1930s Recipe – American Fried Chicken
This recipe is taken from the October 1935 issue of The Electrical Age (volume 2, no.22) and is taken from an article called ‘A National Mark Dinner’. The National Mark Scheme was set up in 1928 by the UK government and the Farmers Union. It was a voluntary scheme to try and provide a quality guarantee for a range of home-produced goods. The National Mark trademark is shown below.
The article began with the following paragraph;
“The economical housewife cannot be a philanthropist when purchasing food materials to satisfy her family’s hunger, but when it is possible for her not only economically to buy the best, but also to support her fellow countrymen and women by using their products, then it is the shrewd housewife who demands National Mark foodstuffs and thereby plays her part towards restoring prosperity to our country.”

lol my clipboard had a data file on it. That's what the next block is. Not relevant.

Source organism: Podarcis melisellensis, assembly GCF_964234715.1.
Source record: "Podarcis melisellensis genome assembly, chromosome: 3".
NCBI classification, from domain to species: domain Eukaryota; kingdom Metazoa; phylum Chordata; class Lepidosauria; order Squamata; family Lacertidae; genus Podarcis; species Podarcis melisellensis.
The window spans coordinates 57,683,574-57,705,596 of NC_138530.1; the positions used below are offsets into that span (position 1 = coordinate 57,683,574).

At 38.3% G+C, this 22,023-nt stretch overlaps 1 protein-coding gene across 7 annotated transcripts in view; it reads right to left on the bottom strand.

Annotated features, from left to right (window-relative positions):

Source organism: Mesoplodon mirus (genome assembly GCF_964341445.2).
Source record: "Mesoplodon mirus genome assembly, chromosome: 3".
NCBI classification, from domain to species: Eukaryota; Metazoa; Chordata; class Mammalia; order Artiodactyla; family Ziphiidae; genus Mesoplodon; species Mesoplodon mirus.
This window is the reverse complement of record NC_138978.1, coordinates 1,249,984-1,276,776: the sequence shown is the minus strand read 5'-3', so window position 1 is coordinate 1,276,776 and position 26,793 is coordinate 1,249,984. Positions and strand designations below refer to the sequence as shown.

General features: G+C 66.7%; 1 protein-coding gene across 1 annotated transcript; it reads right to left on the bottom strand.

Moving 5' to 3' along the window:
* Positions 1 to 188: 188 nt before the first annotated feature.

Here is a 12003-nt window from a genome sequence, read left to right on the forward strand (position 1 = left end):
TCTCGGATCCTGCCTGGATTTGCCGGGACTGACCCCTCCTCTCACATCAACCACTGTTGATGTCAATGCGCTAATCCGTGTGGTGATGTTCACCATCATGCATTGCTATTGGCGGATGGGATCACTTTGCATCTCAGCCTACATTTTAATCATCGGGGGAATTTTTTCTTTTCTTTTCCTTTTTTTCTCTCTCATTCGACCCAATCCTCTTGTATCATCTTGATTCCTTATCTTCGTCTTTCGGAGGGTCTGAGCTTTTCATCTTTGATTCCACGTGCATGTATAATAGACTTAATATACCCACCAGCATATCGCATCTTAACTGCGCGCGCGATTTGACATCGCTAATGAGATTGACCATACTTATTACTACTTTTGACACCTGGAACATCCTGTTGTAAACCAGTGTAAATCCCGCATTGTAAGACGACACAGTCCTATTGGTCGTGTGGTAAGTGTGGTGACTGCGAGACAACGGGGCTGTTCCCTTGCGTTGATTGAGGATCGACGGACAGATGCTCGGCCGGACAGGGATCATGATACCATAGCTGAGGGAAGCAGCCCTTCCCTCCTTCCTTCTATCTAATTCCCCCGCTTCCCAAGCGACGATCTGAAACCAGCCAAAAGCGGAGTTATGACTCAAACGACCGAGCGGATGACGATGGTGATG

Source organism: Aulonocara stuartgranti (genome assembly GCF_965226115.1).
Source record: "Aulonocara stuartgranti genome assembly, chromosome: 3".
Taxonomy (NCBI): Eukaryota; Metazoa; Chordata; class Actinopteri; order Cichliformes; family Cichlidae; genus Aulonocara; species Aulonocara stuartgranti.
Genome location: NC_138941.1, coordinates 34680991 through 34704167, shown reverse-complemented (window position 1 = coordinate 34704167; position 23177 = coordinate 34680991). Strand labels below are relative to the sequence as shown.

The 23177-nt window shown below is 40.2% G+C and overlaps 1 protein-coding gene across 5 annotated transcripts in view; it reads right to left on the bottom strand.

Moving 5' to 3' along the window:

Several recipes were then listed which had been taken from the National Mark Recipe Book produced by the Ministry of Agriculture and Fisheries, including the following recipe for American fried chicken.
American fried chicken
N.M chicken; Salt pork fat; Cream; and Milk
Cut the bird in pieces, wash them in cold water and drain, but do not dry them. Coat the pieces thickly with N M flour, pressing it well on; then fry them in plenty of salt pork fat (or bacon fat) till well browned and tender. Serve with a plain white sauce made with half milk, half cream.
1940s Recipe – Orange Meringue Pie
This final recipe is taken from the April 1949 issue of The Electrical Age (volume 5, no.2) and is part of an article called ‘Fresh Ideas for Easter’, by Marjorie Pilkington. Although the recipe shown below is for a dessert the introduction to the article made an interesting reference to peas;
“Fresh green peas are now available all year round with the advent of frozen foods. As cooking time is shortened and preparation time cut out altogether, 1lb of frozen peas is about equal to 2lb of high quality fresh-grown peas.”
Orange meringue pie
Pastry – 6oz self-raising flour, 3ozs fat, water, pinch of salt, 1 dessert spoon dried egg or 1 yolk of egg. Sieve flour, salt and dried egg, rub in fat and mix to a stiff dough with water. Line a glass pie plate or deep sponge tin.